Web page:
Using genetic modification to protect beta cell transplants
One of the most promising treatments for type 1 diabetes in recent years has been islet transplantation – the transfer of insulin-producing cells from a donor’s pancreas to a person with type 1 diabetes (T1D), eliminating the need for insulin injections. This therapy can provide more flexibility with meal planning due to the active regulation of blood sugar levels, and also help protect against serious long-term complications, including heart disease, kidney disease, and nerve and eye damage.
However, some limitations remain such as the supply of donor transplants, the need for lifelong immune suppression and graft failure. These occur when the cells are not protected from immune attack and are unable to form the necessary blood vessel networks they need to thrive and provide insulin to patients.
Dr. Shugo Sasaki, a JDRF-funded investigator and a postdoctoral fellow at the University of British Columbia, is currently testing human embryonic stem (hESC)-derived surrogate beta cells that produce a specific protein (CCL22), which helps protect beta cell transplants from death and dysfunction. Along with his team, he hopes to determine whether or not the genetic modification of insulin-producing cells leads to better success with transplants for people with T1D who receive beta cell replacement therapy.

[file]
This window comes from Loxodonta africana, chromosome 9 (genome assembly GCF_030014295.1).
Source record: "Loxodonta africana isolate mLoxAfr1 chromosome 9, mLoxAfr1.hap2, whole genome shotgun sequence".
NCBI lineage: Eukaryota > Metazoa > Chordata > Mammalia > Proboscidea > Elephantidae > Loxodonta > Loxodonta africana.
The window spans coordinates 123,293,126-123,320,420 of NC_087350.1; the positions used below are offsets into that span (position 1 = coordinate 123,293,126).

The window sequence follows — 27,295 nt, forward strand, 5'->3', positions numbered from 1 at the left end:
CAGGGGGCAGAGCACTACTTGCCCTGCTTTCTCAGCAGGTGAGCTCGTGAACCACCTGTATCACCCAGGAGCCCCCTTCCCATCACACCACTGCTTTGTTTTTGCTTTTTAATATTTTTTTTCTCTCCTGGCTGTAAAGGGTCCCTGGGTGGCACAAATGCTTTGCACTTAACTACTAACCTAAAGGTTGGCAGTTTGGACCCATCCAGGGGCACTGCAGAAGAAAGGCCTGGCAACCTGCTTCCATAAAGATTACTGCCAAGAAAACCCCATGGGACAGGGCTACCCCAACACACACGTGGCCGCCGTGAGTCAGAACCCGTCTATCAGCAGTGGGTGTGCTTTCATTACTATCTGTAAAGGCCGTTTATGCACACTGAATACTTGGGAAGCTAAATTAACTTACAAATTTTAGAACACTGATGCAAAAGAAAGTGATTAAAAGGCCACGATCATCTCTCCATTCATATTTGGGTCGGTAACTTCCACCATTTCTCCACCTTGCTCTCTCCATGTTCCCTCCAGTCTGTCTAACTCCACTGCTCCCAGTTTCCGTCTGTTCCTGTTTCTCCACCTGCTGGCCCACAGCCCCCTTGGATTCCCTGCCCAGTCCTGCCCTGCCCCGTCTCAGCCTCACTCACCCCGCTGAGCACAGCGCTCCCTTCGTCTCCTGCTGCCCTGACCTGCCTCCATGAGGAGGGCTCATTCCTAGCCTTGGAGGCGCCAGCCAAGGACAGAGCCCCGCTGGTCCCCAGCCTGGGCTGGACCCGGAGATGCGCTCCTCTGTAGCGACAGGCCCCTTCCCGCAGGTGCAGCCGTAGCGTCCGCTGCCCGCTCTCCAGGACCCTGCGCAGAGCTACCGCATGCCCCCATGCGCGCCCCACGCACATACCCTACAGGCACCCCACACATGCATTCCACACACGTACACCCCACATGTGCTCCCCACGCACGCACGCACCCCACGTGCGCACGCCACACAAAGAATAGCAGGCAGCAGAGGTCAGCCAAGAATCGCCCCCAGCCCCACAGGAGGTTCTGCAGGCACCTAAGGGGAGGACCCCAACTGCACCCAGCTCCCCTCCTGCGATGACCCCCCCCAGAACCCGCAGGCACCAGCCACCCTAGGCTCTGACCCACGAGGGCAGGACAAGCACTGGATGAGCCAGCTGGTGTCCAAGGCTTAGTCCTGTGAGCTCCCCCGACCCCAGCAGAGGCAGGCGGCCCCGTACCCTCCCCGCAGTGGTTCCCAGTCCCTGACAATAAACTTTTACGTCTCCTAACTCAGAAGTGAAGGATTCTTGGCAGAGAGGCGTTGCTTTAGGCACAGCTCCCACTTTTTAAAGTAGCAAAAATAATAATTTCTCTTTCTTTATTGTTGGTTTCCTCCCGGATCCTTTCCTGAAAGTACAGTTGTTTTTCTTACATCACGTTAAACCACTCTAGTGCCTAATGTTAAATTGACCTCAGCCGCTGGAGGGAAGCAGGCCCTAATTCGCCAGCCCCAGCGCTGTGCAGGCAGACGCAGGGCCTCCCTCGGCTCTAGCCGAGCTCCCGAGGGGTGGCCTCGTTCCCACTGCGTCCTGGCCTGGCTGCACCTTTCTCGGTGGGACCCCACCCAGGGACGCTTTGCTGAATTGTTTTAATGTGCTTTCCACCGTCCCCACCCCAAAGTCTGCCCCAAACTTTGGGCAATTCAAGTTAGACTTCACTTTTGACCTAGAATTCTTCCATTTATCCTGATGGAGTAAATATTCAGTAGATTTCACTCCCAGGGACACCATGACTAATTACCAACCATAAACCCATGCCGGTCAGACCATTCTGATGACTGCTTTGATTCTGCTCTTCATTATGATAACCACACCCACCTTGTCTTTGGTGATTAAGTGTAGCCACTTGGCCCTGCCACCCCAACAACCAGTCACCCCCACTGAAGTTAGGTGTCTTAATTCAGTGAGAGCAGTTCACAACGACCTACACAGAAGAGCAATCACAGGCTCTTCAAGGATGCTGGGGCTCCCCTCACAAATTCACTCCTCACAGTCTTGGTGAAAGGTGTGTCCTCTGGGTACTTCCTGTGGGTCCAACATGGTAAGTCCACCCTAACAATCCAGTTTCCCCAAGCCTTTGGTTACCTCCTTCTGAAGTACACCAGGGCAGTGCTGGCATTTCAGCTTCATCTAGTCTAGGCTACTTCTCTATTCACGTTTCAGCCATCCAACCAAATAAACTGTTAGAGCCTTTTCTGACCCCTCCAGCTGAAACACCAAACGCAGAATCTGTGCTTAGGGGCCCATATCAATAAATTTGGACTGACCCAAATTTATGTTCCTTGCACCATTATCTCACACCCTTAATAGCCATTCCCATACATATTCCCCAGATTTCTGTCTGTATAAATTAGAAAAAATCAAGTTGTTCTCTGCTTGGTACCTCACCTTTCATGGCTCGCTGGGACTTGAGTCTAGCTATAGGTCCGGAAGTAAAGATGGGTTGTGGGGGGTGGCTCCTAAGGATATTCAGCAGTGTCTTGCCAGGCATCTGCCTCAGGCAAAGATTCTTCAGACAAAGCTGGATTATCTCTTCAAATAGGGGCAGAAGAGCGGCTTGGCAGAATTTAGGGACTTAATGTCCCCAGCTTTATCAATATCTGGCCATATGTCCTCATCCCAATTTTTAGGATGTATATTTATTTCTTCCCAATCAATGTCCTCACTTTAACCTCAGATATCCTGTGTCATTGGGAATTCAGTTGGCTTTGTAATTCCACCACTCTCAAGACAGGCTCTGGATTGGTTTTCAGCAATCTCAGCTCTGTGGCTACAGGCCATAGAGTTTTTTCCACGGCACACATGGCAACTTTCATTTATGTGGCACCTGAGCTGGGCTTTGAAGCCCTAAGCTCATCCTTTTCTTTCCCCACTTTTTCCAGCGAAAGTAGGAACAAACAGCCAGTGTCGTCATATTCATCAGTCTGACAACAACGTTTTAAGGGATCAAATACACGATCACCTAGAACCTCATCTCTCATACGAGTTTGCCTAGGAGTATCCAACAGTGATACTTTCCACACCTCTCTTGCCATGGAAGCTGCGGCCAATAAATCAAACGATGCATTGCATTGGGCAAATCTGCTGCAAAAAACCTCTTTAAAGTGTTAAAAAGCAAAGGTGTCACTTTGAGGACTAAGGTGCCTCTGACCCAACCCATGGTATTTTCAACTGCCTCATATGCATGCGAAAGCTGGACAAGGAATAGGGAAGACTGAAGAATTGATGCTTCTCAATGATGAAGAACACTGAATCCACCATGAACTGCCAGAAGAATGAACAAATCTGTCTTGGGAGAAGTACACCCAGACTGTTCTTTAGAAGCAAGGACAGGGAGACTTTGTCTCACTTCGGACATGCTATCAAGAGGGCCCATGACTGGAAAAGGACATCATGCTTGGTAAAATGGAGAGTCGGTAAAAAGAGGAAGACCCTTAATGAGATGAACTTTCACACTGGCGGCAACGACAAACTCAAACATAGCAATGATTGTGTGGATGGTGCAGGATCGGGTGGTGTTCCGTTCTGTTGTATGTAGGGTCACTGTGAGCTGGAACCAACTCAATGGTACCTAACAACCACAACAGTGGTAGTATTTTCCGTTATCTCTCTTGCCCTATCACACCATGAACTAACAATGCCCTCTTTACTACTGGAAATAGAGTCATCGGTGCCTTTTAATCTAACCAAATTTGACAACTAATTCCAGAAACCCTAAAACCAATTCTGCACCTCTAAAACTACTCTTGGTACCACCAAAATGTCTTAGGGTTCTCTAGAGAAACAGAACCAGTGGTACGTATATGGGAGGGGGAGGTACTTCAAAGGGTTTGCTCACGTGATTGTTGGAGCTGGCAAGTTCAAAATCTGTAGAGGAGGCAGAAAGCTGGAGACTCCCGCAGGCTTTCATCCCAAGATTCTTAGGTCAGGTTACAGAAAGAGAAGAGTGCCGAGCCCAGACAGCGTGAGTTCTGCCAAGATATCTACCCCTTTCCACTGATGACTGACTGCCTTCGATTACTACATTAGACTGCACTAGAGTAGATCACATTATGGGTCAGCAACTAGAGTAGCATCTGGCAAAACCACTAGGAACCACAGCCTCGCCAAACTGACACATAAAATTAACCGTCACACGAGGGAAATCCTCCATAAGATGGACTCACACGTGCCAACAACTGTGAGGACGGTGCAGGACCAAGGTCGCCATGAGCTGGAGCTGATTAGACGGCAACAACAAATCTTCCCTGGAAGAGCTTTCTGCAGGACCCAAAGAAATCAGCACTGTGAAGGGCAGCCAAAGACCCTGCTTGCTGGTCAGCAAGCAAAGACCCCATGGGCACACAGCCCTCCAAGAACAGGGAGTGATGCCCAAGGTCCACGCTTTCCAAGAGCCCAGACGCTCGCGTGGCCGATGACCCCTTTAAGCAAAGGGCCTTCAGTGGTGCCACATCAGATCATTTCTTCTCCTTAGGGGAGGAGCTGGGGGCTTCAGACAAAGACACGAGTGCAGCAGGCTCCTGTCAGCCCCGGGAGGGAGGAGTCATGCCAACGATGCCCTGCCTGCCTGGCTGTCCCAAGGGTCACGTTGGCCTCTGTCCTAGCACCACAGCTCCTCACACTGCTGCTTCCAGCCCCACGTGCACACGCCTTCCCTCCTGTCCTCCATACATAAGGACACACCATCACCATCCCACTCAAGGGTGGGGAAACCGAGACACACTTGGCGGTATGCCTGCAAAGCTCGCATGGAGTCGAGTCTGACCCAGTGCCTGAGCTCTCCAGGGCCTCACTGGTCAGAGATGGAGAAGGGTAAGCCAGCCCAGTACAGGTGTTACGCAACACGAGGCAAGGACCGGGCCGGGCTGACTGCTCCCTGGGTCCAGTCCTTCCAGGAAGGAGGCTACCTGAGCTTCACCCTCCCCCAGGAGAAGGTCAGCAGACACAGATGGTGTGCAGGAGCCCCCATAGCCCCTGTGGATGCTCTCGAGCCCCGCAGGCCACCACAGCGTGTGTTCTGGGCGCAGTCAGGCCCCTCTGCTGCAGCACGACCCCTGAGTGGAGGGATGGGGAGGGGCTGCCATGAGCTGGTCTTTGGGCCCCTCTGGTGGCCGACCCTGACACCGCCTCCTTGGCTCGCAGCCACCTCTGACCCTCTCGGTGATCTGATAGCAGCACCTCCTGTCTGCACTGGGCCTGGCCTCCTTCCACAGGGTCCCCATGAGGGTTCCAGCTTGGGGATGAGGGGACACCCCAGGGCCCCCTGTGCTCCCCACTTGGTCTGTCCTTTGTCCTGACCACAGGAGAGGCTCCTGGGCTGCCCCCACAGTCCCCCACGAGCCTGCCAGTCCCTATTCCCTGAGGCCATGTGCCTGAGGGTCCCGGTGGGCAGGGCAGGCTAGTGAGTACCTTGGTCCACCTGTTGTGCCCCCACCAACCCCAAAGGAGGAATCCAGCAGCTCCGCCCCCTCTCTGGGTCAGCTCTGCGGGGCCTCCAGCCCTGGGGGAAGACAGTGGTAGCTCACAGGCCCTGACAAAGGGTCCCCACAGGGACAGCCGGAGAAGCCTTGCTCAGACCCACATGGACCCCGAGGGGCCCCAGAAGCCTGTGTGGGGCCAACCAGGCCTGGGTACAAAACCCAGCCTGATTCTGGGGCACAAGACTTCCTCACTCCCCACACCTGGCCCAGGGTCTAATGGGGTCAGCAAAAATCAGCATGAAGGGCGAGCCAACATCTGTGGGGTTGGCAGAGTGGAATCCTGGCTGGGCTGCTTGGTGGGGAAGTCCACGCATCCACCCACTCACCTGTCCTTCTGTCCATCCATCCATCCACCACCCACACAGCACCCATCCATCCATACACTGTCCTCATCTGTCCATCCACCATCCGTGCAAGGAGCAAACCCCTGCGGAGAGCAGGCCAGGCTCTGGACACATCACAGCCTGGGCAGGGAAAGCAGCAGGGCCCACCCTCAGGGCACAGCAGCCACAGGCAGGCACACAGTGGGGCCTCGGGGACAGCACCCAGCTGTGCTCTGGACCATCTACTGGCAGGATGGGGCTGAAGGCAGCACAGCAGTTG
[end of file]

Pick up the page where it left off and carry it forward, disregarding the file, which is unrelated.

“Specifically, we are editing the stem cells to produce CCL22 that can protect cells from immune attack,” explains Dr. Sasaki. “If successful, we can then edit other parts of stem cell-derived insulin-producing cells to get optimized beta cells.”
According to Dr. Sasaki, recent findings reveal that the engineering of insulin-producing cells may preserve the function and survival of hESC-derived beta cells following transplantation, thereby removing the risk of life-threatening health issues and hypoglycemia (low blood sugar).
To date, more than 800 islet transplants have been performed all over the world. Given the rising incidence of T1D, Dr. Sasaki believes that new protocols must be developed in order to generate insulin-producing cells from human pluripotent (self-replicating) stem cells.
“As a practicing endocrinologist in Japan for 10 years, I felt patients could benefit from a safer and more efficient therapy beyond insulin injection because many had difficulty with blood glucose control and experienced complications,” he relates. “Cell therapy for diabetes is very promising, which is why I came to Canada to learn more about stem cell-engineering. Medicine is an art based on science, and science makes miracles.”
If this approach is effective, the results of Dr. Sasaki’s study will further the optimization of functional and immune-tolerant surrogate beta cells, which will help pave the way towards a cure for T1D.